What Facebook’s Focus on ‘Meaningful Interactions’ Means for Brands

On Friday, Mark Zuckerburg announced a plan following on from his 2018 New Year’s resolution to “fix Facebook”. In a costly move where he lost $4billion dollars due to one post, the Facebook CEO has announced that in order to prioritise users’ well-being and make Facebook more about social connection, the social media giant will start focusing on promoting posts from users’ friends and family as opposed to business posts. The goal with this is to focus on personal content that gets people talking, commenting and engaging, as studies have shown that people get more value out of this rather than just mindlessly scrolling past business page posts and videos.

“We will predict which posts you might want to interact with your friends about, and show these posts higher in feed,” Adam Mosseri, whose title is head of News Feed, said in a blog post. “These are posts that inspire back-and-forth discussion in the comments and posts that you might want to share and react to — whether that’s a post from a friend seeking advice, a friend asking for recommendations for a trip, or a news article or video prompting lots of discussion.”

Facebook’s stock price quickly dropped almost 6 percent after the announcement, meaning that investors have taken Zuckerberg’s prediction seriously that users will spend less time on its service due to the change in direction. Less time obviously meaning less eyes for advertisements. Although the revenue has taken a hit in the short-term, this change is valuable in regaining and creating the trust of its users, of which has been decreasing ever since paid advertising was introduced in 2012.

So, what does this mean for brands and marketers?

Because of this overhaul in the newsfeed algorithm, Zuckerberg said he expects that the changes introduced this year will mean people spend less time on Facebook in general, but it will also significantly increase time well spent. “By making these changes, I expect the time people spend on Facebook and some measures of engagement will go down,” he wrote. “But I also expect the time you do spend on Facebook will be more valuable. And if we do the right thing, I believe that will be good for our community and our business over the long term too.”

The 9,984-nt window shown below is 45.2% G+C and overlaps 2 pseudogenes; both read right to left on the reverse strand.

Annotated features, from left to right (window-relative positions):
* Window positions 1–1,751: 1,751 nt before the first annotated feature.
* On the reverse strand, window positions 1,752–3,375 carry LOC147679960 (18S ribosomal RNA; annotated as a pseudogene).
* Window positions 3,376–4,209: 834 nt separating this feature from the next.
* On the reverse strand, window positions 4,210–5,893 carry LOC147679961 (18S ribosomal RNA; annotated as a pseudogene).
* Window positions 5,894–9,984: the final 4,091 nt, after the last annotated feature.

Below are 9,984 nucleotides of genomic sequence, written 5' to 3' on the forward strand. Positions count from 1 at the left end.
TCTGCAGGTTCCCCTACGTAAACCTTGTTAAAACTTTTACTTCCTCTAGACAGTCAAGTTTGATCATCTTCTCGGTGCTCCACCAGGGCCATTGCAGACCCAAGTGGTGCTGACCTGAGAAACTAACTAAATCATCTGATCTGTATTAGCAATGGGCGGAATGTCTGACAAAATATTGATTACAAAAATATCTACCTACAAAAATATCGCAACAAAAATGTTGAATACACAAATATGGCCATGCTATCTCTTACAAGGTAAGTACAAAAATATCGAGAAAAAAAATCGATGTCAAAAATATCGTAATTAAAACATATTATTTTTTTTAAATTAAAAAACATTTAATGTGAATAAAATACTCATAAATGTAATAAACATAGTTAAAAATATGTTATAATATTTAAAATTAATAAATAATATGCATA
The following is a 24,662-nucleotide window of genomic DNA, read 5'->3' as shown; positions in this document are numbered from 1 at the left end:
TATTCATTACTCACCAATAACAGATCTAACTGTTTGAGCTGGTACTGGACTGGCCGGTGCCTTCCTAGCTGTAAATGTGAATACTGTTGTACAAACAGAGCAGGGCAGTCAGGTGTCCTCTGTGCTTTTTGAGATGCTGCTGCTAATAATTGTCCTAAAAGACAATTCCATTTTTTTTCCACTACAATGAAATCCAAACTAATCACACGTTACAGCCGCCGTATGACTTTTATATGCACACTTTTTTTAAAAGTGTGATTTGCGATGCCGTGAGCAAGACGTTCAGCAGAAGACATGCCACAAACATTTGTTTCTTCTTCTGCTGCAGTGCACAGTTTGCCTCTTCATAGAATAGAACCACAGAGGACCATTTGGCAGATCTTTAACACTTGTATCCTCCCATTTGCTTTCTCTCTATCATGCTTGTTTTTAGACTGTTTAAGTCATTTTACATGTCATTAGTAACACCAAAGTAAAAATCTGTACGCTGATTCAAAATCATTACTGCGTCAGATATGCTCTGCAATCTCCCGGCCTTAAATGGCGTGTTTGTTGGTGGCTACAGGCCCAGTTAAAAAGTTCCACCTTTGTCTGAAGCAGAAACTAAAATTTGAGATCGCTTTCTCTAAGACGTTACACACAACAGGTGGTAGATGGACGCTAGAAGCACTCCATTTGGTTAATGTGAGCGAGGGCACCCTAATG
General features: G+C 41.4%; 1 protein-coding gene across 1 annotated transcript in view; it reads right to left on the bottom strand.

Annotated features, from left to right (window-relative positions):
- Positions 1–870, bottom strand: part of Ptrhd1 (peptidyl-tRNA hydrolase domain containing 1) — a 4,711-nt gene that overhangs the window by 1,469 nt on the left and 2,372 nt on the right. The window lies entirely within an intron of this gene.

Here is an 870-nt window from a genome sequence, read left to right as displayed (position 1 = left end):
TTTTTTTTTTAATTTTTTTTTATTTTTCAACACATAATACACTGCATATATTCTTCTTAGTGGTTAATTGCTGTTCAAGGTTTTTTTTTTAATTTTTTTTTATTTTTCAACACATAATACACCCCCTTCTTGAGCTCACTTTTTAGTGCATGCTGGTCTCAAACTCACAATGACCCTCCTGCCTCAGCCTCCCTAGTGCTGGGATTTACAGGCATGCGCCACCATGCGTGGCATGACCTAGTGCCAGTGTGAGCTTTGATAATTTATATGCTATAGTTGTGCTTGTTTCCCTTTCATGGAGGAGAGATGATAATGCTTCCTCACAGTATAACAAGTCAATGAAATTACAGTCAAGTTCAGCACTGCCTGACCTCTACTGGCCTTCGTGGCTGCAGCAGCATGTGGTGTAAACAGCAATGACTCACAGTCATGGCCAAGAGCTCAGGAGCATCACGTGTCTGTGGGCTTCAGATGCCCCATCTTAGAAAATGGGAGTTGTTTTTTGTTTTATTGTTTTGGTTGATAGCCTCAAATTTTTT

The way we see it, this change is going to affect marketing in two major ways:

  • Forcing more creativity when it comes to marketing strategy
  • Increase need for paid advertising

There has been quite the upset in the media world, however the way we view it, it can only be a good thing when it comes to the creativity of marketing – which is something that excites us greatly.

It will mean that the social media marketing state of mind will need to continue to shift to focusing on being more relatable for audiences. Promoting your business will need to be more creative and personable, and you’ll need to create content that inspires people to comment, like or share.

A range of businesses, brands, bloggers and celebrities rely on Facebook for exposure and for spreading information to their fans without needing to pay for ads. The change could make this harder for these pages, meaning that the change will likely force these pages to pay for advertising. So, what could potentially be a smart business move by Facebook in the long-run, we’re taking an educated guess that there will be a steady increase in overall ad-spend. In order to promote themselves, brands will need to buy more advertising on Facebook as simply creating content and sharing it on pages and across the newsfeed will no longer work as effectively as it once did. In turn this will increase the need for more focused effort to be put into the content being created for pages.

We’re looking forward to seeing how the world of advertising plays out on Social Media this year and the increase in creative thinking it’s undoubtedly going to cause.